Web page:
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Thursday, August 9, 2012

足跡 新里程碑 . Angkor Wat . Chap 4


Stretching over some 400 square kilometres, including forested area, Angkor Archaeological Park contains the magnificent remains of several capitals of the Khmer Empire of the 9th to the 15th centuries, including the largest pre-industrial city in the world. The most famous are the Temple of Angkor Wat and, at Angkor Thom, the Bayon Temple with its countless sculptural decorations.




Angkor Archaeological Park was declared a UNESCO World Heritage site in 1992. At the same time, it was also placed on the List of World Heritage in Danger due to looting, a declining water table, and unsustainable tourism. UNESCO has now set up a wide-ranging programme to safeguard this symbolic site and its surroundings.
Angkor itself has no accommodations and few facilities; the nearby town of Siem Reap, just 6 km. south, is the tourist hub for the area.



The sight of the grand monument towering over the landscape is breath-taking at any time of day. However, to maximise the effect it is suggested that the first trip to Angkor Wat be made in optimal lighting conditions, usually around 1~2PM. Sunrise at Angkor Wat is a also great sight to witness.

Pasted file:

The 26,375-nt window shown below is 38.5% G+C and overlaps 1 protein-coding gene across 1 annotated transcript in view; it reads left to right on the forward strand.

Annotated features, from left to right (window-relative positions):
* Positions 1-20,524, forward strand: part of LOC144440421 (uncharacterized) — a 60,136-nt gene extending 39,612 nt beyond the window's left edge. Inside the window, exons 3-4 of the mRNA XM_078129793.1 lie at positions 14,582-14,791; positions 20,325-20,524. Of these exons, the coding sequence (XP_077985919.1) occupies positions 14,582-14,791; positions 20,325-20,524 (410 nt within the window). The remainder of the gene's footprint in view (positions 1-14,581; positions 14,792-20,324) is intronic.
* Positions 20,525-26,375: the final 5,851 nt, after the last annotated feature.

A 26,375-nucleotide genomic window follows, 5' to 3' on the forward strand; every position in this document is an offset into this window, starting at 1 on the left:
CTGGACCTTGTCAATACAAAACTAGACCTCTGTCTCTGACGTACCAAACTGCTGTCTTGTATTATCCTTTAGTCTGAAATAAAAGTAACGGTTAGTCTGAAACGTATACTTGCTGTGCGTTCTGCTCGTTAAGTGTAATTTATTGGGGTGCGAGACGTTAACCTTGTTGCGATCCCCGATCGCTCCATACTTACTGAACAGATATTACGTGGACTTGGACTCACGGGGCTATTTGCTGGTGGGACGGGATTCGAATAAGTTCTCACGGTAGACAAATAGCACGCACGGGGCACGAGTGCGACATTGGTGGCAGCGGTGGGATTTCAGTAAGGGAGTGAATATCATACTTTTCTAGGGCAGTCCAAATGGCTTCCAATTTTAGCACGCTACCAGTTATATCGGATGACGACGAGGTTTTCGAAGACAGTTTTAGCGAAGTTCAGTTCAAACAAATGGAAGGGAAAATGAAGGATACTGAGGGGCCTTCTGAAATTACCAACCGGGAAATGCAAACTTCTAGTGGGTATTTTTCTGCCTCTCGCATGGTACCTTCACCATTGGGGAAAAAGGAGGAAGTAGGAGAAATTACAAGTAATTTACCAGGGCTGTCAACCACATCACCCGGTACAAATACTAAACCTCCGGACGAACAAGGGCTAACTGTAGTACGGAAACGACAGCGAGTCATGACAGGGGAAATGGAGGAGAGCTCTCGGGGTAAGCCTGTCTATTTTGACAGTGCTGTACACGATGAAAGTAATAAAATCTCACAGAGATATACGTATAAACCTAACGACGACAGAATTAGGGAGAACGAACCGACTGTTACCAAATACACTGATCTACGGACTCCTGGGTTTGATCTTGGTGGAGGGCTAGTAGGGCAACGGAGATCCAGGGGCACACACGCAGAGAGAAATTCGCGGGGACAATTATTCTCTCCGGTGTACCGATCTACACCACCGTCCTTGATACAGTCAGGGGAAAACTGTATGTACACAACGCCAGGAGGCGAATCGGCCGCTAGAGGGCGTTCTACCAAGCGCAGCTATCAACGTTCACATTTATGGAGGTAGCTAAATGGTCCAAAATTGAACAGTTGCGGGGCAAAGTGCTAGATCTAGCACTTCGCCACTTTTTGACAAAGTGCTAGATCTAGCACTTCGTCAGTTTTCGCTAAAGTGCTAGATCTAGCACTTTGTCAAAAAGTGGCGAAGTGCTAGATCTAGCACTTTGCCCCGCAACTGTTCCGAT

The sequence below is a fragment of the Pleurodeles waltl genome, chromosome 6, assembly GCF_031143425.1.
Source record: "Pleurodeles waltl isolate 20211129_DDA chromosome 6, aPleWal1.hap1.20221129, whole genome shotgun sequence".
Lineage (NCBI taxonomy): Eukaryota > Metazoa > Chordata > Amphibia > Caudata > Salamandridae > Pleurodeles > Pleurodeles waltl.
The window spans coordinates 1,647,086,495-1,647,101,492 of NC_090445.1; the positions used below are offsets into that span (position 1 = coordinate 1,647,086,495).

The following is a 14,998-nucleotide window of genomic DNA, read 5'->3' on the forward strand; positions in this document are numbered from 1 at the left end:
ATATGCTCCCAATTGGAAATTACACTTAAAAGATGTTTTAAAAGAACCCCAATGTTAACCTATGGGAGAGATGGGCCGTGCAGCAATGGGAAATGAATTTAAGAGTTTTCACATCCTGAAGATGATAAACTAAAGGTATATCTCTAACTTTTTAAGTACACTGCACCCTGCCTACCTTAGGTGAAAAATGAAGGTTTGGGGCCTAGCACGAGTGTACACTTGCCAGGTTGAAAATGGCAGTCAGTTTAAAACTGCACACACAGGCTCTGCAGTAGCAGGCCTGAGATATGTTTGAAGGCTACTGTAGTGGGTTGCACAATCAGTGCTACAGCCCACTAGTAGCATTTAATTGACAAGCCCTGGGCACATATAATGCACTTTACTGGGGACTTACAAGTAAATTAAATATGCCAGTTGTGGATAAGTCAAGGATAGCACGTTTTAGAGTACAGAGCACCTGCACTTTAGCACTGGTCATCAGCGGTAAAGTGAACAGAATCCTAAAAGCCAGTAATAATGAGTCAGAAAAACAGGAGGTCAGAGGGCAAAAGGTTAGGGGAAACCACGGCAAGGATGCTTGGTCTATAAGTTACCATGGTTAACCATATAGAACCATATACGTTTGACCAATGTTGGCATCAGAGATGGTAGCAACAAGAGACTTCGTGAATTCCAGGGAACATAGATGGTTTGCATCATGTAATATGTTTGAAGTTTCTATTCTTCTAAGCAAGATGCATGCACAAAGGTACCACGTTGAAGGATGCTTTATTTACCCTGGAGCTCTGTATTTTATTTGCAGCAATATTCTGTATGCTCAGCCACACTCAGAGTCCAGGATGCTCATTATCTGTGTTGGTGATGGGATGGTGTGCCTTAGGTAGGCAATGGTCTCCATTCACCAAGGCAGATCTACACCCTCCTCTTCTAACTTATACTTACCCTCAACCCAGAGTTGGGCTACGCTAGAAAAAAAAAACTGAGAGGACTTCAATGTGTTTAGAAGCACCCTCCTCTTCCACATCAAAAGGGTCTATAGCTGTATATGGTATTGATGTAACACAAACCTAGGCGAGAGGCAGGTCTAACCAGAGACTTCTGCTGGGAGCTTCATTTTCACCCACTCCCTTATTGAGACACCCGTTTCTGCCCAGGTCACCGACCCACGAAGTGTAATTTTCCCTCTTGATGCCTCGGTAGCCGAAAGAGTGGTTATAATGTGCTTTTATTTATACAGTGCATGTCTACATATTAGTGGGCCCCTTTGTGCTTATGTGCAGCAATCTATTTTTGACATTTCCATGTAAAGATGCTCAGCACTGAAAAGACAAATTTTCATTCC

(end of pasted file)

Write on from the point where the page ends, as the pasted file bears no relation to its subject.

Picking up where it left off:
Hence most of the tourists tend to see the sunrise at Angkor Wat, then explore other ruins in the morning and then return to Angkor Wat later in the afternoon. The sun rises behind Angkor Wat and the best colors are seen just before the sun climbs into view. As the position of the sun as it rises varies according to the time of year, do position yourself accordingly. For example, in November-December time when you are facing Angkor Wat, the sun rises on your right hand side. Hence grab a place to the extreme left of the entry tower to see the sunrise. Sunset at Angkor Wat is best viewed either on the top tier or outside the main temple structure. 







Some of Angkor's sites were originally built as Hindu temples, while some were built as Buddhist temples, and yet others were converted over the years. Today, most of Angkor's major temples house at least a few Buddha statues (nearly all added later) and draw a steady stream of monks and worshippers. You may be approached for donations, but you are under no obligation to pay unless you actually choose to accept incense sticks or other offerings.


Because these are still holy spaces for Cambodians, it is best to follow the dress code of "long trousers or skirt, and covered shoulders." This is the dress code that the Cambodians follow when visiting any temple or holy space. Most Khmers are non-confrontational so this rule is not strictly enforced, but wearing inappropriate clothing sends a message of disrespect. A good rule of thumb is "Would I wear this to my own house of worship?" If not, it may be poor etiquette to wear it to someone else's holy site. As an added benefit, long trouses and covered shoulders provide better protection from the sun, insects and brambles when walking around and between the sites.